What is a Hawk
A hawk, also known as an inflation hawk, is a policymaker or advisor who is predominantly concerned with interest rates as they relate to fiscal policy. A hawk generally favors relatively high interest rates in order to keep inflation in check. In other words, hawks are less concerned with economic growth than they are with recessionary pressure brought to bear by high inflation rates.
BREAKING DOWN Hawk
Although the most common use of the term "hawk" is described above, it can be used in a variety of contexts. In each case, it refers to someone who is intently focused on a particular aspect of a larger pursuit or endeavor. A budget hawk, for example, is one that believes the federal budget is of the utmost importance — just like a generic hawk (or inflation hawk) is focused on interest rates.
The opposite of a hawk is a dove, or an economic policy advisor who prefers monetary policies that involve low interest rates. Doves typically believe that lower rates will lead to a hike in employment.
This isn't the only instance in economics where animals are used as descriptors. Bull and bear are also used, where the former refers to a market affected by rising prices, while the latter is typically one when prices are falling.
Who Is Considered a Hawk?
As of 2018, Esther George, the Kansas City Fed president, is considered a hawk. George favors raising interest rates and fears the potential price-bubbles that accompany inflation. Loretta Mester, the Cleveland Fed president currently in 2018, studied under Charles Plosser, former president of the Federal Reserve Bank of Philadelphia and a committed hawk. Mester worries about inflation caused by the low interest rates championed by doves.
Can Hawks Be Doves? Can Doves Become Hawks?
Yes. Alan Greenspan, who served as chairman of the Federal Reserve between 1987 and 2006, was said to be fairly hawkish in 1987. But that stance changed, as he started to become dovish in his outlook of the Fed's policies. That lasted well into the 1990s. Ben Bernanke, who succeeded Greenspan as chairman, has also had hawkish and dovish tendencies.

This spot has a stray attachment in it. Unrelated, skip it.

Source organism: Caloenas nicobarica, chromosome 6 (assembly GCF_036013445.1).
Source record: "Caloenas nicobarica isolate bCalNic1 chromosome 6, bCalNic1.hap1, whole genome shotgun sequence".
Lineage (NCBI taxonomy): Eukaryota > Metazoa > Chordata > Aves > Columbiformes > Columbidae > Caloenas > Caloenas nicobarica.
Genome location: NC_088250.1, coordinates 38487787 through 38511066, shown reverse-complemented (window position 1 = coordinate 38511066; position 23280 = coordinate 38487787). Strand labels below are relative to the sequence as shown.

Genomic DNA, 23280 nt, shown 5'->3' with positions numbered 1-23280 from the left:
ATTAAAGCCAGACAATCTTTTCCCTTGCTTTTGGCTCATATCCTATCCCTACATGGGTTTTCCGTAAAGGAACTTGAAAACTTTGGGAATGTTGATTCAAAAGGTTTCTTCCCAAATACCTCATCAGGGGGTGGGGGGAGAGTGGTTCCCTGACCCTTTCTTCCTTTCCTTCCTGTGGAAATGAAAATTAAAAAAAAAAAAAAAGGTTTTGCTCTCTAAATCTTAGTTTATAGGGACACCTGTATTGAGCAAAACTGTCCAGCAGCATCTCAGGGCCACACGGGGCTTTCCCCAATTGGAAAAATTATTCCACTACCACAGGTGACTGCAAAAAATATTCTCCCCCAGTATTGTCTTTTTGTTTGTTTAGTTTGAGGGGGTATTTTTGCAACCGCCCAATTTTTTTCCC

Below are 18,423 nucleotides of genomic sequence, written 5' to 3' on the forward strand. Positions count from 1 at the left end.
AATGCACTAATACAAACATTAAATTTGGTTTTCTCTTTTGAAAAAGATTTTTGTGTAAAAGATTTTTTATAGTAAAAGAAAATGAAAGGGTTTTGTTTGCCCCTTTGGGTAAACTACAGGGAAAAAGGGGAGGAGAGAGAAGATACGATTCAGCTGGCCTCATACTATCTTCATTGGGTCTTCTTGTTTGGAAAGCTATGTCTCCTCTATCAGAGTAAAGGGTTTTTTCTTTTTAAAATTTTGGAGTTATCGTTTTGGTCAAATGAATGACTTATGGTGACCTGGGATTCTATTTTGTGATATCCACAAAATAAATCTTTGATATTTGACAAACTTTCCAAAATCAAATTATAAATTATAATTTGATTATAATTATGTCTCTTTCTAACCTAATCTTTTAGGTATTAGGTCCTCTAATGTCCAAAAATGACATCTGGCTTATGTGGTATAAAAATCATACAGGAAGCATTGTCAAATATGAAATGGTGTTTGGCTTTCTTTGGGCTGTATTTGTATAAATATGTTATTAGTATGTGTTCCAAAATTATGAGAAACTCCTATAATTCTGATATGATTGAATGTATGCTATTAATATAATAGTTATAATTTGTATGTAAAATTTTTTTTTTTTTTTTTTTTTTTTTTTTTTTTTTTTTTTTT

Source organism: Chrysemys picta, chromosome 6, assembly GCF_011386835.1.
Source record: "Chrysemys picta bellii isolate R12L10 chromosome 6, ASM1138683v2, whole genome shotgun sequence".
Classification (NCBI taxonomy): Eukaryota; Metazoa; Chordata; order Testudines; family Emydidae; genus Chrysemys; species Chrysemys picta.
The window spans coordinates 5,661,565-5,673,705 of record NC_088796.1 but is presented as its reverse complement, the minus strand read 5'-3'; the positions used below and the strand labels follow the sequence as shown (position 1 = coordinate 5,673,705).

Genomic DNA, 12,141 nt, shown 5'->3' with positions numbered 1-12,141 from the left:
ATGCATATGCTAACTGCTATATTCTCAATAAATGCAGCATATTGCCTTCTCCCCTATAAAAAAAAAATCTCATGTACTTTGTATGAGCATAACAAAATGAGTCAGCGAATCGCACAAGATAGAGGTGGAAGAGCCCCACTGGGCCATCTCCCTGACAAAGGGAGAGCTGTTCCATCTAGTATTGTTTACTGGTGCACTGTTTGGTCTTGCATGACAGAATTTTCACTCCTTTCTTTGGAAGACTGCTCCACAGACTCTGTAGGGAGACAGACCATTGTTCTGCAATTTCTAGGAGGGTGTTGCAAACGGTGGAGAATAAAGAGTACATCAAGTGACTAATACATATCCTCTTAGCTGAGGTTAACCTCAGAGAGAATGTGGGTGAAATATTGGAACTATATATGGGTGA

How Are Interest Rates Determined?
At eight annual meetings, a group from the Federal Reserve examines economic indicators such as the consumer price index (CPI) and the producer price index (PPI), and it determines if rates should go up or down. Those who support high rates are hawks, while those who favor low interest rates are labeled doves.
How Do High Interest Rates Affect Inflation?
High interest rates (remember, hawks tend to favor these over lower interest rates) make borrowing less attractive. As a result, consumers become less likely to make large purchases or take out credit. The lack of spending equates with lowered demand, which helps to keep prices stable and prevent inflation.
In contrast, low interest rates entice consumers into taking out loans for cars, houses and other goods. As a result, consumers spend more, and ultimately, inflation occurs. It is the Fed's responsibility to balance economic growth and inflation, and it does this by playing with interest rates.
What Are the Benefits of High Interest Rates?
Although the word hawk is often levied as an insult, high interest rates carry a great deal of economic advantages. While they make it less likely for people to borrow funds, they make it more likely for them to save money. Surprisingly, in some cases, banks also end up lending money more freely when interest rates as high. High rates dissipate risk, making banks potentially more likely to approve borrowers with less than perfect credit histories. Similarly, if a country increases interest rates but its trading partners do not, that can result in a fall in the prices of imported goods.